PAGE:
Making Sense of Liver Regulation
In Chinese medicine, the liver has the function of moving and storing qi and blood. In its moving function, the liver smoothly distributes qi and blood to the tendons, muscles and flesh through microcirculation.
Good Works at the Canandaigua VA
Faculty and students of the Finger Lakes School of Acupuncture and Oriental Medicine (FLSAOM) of the New York Chiropractic College have provided acupuncture to veterans at the Veterans' Administration Medical Center (VAMC) in Canandaigua, New York since September of 2007.
What's Bugging You? Probiotics and Your Health
An estimated 100 trillion microorganisms representing more than 500 different species inhabit every normal, healthy bowel. Gut-dwelling bacteria keep pathogens in check, aid digestion and nutrient absorption, and contribute to immune function.
News In Brief
A "Modern" Business Model. Acupuncturists may have a new professional atmosphere to consider, as a new concept is on the horizon - at least for one business.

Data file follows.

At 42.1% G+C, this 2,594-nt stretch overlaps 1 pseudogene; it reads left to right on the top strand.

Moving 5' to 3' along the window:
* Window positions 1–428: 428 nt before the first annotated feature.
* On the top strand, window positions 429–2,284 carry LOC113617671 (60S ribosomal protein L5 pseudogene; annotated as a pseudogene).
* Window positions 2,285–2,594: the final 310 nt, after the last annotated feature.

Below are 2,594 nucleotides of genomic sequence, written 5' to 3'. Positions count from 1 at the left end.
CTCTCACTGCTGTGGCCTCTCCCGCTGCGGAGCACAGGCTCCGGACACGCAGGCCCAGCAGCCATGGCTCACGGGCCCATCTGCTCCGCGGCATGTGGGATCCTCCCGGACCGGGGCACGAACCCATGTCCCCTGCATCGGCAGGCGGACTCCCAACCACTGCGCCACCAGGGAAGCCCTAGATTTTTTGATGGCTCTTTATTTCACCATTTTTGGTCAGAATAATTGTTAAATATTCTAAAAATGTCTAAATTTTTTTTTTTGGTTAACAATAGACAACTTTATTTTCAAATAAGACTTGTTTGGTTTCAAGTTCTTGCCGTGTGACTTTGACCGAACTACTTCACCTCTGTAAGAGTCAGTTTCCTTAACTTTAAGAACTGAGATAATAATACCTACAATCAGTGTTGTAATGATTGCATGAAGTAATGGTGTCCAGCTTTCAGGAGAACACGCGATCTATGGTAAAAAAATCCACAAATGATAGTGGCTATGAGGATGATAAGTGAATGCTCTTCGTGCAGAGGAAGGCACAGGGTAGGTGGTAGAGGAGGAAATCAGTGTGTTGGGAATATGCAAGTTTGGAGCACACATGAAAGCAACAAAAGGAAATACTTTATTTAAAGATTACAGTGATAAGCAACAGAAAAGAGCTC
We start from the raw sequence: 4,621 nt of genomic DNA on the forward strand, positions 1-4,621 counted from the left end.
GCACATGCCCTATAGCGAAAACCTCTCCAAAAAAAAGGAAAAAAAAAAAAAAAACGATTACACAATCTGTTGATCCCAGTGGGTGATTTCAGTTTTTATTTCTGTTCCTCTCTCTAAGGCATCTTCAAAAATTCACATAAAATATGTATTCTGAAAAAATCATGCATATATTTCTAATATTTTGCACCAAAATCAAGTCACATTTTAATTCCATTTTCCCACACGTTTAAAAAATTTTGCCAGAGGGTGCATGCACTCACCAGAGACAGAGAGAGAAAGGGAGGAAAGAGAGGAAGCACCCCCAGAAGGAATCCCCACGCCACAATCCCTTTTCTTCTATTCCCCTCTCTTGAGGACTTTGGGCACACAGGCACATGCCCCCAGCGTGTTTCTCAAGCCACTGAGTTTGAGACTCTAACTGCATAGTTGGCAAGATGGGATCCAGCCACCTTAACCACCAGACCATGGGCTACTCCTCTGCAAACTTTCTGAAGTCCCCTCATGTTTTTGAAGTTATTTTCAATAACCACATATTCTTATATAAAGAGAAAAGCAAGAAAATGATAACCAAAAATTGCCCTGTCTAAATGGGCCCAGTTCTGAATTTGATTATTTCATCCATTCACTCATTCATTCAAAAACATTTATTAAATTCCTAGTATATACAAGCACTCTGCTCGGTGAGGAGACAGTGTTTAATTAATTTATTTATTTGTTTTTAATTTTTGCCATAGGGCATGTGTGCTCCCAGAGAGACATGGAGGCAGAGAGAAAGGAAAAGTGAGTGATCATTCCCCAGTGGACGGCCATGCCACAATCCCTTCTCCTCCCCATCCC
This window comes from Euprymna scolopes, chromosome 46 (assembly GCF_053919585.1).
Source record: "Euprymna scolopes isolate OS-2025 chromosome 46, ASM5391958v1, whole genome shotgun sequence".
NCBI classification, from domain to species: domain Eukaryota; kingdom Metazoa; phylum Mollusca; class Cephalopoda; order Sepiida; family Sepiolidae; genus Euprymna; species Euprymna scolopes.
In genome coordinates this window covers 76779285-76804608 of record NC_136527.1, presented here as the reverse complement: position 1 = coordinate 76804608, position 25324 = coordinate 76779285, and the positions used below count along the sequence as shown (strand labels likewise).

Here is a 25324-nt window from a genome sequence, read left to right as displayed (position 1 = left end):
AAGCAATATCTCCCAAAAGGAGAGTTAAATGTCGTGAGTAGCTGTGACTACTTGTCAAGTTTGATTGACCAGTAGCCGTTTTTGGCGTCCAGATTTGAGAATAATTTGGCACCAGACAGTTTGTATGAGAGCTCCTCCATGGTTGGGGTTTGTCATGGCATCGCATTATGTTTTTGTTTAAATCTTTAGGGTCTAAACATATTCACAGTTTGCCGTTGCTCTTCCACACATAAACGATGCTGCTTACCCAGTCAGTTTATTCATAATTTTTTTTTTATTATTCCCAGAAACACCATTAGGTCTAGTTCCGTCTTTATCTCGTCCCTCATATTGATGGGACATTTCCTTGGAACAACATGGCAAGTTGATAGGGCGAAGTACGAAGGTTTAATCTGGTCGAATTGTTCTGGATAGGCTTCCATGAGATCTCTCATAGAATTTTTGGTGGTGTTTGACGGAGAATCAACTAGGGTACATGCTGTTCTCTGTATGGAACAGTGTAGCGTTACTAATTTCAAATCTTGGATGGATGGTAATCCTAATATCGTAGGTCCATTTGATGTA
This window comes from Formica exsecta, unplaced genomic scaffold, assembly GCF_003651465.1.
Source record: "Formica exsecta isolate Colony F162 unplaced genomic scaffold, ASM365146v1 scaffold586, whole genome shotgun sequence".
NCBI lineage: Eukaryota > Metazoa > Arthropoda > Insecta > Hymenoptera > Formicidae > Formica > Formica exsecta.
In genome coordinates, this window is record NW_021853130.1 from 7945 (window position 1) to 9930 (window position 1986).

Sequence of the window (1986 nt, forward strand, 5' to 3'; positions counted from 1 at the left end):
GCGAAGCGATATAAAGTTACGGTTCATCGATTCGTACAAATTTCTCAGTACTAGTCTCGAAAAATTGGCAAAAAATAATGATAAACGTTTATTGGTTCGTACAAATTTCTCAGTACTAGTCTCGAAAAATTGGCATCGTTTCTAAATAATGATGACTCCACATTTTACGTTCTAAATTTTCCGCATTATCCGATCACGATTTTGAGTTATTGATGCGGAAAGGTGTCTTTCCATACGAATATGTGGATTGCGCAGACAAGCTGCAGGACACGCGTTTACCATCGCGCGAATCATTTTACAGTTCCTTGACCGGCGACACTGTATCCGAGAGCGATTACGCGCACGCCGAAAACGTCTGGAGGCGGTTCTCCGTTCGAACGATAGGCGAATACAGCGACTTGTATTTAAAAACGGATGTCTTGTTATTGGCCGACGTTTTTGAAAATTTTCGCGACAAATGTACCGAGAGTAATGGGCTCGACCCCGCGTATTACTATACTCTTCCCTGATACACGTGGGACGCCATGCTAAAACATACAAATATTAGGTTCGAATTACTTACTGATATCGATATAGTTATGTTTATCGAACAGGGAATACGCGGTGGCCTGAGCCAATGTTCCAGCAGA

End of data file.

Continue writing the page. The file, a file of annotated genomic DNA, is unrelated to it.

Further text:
Treating the Terrain of Chronic Sinus Infections
Chronic sinus infections can be stubborn to treat, but the therapeutic path forward can be simplified when utilizing three distinct treatment principles which take into account the terrain of the body, and the way in which microbes grow.
Chiropractic: A Great Fit for the White House
Dr. Eric Kaplan is a New York Chiropractic College alumnus; a No. 1 best-selling author whose books include Awaken the Wellness Within and The 5 Minute Motivator; a chiropractor for professional sports teams and elite athletes; and even served as an advisor under the Clinton Administration to the President's Council on Sports & Physical Fitness.
Give Your Patients the Ergonomic Advantage
Prolonged sitting contributes to low back pain and is a health risk. When I discuss my POLITE technique practice recommendations with patients, ergonomics may be last, but not least!
Waist Circumference: A Conversation Starter (Part 2)